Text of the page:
Born 1943 in Neidenburg, Germany
"Perhaps this is the purest form of printmaking practiced today; that in which the completed work rather than merely reflecting the medium, evokes responses of a higher order, consequently one's impression of Strunck's work is less on the fact that these are prints but rather more on an intense visual experience of broader context than prints customarily provide," wrote Garo Antreasian in a 1973 essay reprinted in a catalogue accompanying "Juergen Strunck: Relief Prints", an exhibition hosted by the UNO Art Gallery. "Some works begin to resemble cloth and dye," observed Roger Catlin, of the prints with a palette of muted green, orange, red violet, brown, blue, and red brown. The staff writer for The Omaha World Herald added that the shapes—triangles, circles, squares, and ovals—reference "feet, eyes, hips and other body parts." "The usual questions about symbolic forms or connotations to anatomy or comparison to rainbow colors bother me since this kind of reading intrudes on the perception of the print itself and can, in many cases, make it impossible to see the work I am actually doing," Strunck wrote Tom Majeski. Students James Hejl, Matt Garrean, and William Zuelke helped the University of Dallas professor print the edition during his residency (February 23-27, 1981).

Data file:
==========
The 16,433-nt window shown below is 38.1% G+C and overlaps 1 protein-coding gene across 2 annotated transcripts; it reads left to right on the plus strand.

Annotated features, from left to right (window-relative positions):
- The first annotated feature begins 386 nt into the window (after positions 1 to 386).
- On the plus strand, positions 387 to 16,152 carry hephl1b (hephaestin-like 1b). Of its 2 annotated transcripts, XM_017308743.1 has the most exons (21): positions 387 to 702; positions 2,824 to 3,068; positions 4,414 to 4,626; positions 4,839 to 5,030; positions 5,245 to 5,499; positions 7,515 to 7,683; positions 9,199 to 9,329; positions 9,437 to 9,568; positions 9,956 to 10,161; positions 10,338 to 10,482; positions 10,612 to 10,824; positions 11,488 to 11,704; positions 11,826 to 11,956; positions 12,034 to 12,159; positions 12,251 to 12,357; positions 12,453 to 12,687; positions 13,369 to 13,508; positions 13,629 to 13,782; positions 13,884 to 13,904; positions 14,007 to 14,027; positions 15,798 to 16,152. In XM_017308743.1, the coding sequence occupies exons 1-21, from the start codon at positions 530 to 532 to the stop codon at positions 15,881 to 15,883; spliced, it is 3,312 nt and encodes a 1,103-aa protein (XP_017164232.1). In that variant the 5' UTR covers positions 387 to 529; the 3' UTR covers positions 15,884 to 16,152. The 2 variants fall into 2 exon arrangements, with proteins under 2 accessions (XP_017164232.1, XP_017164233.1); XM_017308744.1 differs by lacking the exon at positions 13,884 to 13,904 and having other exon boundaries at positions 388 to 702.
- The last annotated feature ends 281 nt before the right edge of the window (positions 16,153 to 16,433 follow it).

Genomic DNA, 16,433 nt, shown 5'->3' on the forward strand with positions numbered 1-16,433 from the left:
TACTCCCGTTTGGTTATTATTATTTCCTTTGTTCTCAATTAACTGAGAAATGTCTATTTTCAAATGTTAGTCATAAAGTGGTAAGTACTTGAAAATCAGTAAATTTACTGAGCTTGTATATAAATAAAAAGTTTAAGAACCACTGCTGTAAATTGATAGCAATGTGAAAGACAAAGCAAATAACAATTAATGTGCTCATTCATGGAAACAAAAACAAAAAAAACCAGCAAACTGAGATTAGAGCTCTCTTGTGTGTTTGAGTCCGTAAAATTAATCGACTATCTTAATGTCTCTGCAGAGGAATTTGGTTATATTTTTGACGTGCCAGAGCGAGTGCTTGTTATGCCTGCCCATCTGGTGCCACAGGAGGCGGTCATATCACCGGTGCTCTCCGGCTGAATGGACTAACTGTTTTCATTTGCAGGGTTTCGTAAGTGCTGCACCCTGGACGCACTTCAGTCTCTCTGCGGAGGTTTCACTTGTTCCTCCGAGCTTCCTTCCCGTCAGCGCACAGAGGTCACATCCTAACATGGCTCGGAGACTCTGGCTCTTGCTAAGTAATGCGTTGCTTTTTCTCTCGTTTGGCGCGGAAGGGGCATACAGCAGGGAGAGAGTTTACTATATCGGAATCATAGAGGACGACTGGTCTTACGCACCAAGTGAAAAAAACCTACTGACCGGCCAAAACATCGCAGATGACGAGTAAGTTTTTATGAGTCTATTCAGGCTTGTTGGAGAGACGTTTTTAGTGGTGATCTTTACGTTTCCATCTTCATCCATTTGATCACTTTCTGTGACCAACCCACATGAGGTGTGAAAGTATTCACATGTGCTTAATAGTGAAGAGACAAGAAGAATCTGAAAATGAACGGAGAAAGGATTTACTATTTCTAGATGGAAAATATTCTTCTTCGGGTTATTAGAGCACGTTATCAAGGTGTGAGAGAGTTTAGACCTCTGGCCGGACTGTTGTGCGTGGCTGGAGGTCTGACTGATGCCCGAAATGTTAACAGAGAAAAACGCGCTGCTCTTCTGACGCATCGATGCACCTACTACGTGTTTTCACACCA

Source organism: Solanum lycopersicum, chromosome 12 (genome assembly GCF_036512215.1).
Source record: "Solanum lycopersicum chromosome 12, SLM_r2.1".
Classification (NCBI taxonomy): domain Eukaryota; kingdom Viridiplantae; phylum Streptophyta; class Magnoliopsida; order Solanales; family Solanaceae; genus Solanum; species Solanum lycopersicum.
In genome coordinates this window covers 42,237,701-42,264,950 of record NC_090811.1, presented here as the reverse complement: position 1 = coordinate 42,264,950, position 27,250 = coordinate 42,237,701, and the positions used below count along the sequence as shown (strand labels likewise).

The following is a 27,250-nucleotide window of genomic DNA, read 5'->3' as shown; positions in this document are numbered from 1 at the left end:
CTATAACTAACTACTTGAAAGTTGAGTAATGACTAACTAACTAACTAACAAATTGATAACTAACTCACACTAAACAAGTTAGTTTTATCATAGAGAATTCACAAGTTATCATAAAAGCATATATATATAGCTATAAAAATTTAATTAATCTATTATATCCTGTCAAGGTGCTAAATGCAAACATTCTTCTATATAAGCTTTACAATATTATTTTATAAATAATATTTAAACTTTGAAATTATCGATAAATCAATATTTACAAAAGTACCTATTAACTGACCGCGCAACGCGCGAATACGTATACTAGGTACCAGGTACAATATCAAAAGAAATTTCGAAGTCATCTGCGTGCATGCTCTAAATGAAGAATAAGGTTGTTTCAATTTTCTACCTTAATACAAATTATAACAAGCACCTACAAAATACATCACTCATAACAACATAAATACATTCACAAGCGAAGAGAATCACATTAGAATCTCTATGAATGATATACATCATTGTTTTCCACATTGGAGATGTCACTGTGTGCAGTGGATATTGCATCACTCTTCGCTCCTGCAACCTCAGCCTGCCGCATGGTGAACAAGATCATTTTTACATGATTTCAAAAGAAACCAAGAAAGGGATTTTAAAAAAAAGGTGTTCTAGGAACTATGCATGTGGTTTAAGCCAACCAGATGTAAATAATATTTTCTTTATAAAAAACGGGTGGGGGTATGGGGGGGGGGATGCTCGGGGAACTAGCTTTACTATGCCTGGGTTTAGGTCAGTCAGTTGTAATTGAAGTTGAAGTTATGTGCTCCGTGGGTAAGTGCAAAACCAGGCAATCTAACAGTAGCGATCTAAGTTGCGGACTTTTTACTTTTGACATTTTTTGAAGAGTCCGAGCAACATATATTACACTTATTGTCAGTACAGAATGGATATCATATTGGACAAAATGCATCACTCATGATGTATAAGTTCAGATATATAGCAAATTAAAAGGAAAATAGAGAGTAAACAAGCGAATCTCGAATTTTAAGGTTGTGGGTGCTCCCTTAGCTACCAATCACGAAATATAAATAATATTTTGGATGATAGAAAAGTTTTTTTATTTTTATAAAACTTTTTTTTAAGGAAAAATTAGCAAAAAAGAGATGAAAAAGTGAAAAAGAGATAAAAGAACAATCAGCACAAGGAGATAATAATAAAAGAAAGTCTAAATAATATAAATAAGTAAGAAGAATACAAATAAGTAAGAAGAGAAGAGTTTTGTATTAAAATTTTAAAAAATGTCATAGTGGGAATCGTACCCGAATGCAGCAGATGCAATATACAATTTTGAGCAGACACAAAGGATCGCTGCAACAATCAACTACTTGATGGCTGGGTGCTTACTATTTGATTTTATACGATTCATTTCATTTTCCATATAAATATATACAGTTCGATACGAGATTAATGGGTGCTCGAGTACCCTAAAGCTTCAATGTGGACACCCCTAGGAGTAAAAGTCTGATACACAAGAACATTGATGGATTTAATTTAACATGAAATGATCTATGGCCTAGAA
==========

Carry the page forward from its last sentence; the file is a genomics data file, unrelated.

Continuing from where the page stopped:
1981; relief print on Sekishu; sheet (each panel): 22 1/2 x 45 1/2 (55.88 x 114.3); edition of 34